I was recently featured in a Twilight documentary made by Fandom Uncovered called How Twilight Saved a Town. In it, journalist Roth Cornet visited Forever Twilight in Forks to talk to real Twilight fans and discover the impact the saga has made on us – and on the city of Forks itself.
Throughout the documentary, Roth spent time exploring the Twilight phenomenon and why fans are so drawn to the story and its characters. Her conclusion was an interesting one. She posits that Twilight is the ultimate safe fantasy, allowing women to live vicariously through characters who have it all with little risk or sacrifice: perfect love stories, perfect bodies, and, in the end, perfect lives.
I’m not here to analyze Twilight, but I will say that there’s definitely something comforting about Twilight to me, so I’m willing to subscribe to Roth’s theory. Maybe there is something safe about Bella’s story that draws us in and makes us wish we could live in her world. But what I wish was safer for most people was actually being a Twilight fan.
I’ve written before about how I’ve been mocked and ridiculed – both online and in real life – for being into Twilight. For traveling to Forks. For having friends I’ve made through the fandom. For cosplaying as Alice. I think almost every Twilight fan has a story about how they’ve been shamed by someone they know, or don’t know, because they enjoy the saga. As Roth recalls in her documentary, Comic Con attendees even celebrated when a Twilight fan was killed at the convention – implying that she deserved to die for liking Twilight.
Volturi Alice doesn’t give second chances to people who shame others for the things they like
I’ve never experienced that level of vitriol, but I’ve had my fair share of judgment, with some people even questioning my sanity or my worth as a person because I like Twilight. In fact, when I first started seeing my husband, some of his friends warned him not to date me because I’d “make him cosplay as Jasper.” Being a Twilight fan was that big a red flag in certain circles.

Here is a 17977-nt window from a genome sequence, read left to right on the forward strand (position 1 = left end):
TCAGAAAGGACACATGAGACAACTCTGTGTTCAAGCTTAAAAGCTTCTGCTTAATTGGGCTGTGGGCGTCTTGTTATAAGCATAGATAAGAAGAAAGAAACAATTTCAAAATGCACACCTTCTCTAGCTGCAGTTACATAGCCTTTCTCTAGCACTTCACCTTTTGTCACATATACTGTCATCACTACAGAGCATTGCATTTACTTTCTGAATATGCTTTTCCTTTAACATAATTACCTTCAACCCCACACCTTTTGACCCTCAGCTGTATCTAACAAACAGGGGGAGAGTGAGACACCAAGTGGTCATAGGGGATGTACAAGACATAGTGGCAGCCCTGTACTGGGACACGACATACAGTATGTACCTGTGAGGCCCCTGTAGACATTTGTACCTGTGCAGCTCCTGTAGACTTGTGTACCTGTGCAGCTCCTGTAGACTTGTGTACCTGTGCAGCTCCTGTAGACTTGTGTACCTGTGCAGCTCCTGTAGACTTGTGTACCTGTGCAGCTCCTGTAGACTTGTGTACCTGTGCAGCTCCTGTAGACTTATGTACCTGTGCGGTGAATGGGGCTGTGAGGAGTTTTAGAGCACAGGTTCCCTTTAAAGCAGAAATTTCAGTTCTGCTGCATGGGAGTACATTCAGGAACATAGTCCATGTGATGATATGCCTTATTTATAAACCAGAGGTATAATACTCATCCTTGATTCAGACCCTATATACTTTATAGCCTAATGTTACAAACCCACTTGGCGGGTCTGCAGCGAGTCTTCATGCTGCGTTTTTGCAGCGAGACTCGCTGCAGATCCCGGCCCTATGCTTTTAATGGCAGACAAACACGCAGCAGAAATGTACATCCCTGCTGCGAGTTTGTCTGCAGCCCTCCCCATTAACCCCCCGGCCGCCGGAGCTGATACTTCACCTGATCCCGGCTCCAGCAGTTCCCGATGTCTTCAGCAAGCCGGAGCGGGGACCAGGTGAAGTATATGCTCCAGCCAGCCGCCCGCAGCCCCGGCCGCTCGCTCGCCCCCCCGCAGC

But I digress.
Because I don’t care anymore.
Yeah, I’m a Twilight fan. And I may have allowed myself to be bullied for that in the past, but I own it now. I’ve made incredible friends through Twilight, I’ve gotten to travel, and I get to express myself creatively through Alice. These days, when people start to laugh about the fact that I “still like Twilight,” I’m quick to turn their judgment on them. I remind them that I’m not hurting anyone, that we’re all allowed to like what we like, and that I’m not judging them for their choice of fandom – so they should afford me the same courtesy.
I recently had a friend respond to this spiel with, “yeah, I can understand that. But why do you still do it? Why are you still so into Twilight when there are so many other things out there?”
Obviously there are “so many other things out there,” but I like what I like, okay?
I’ll tell you why I still do it. First and foremost, it’s because I still genuinely love Twilight. Why would I walk away from that?
And secondly, it’s because I want to help create a safe space for Twilight fans. I’ve felt that insecurity, that sense of being judged, and I came out the other side when I decided to own my sense of fandom. So now, I want to help others do the same.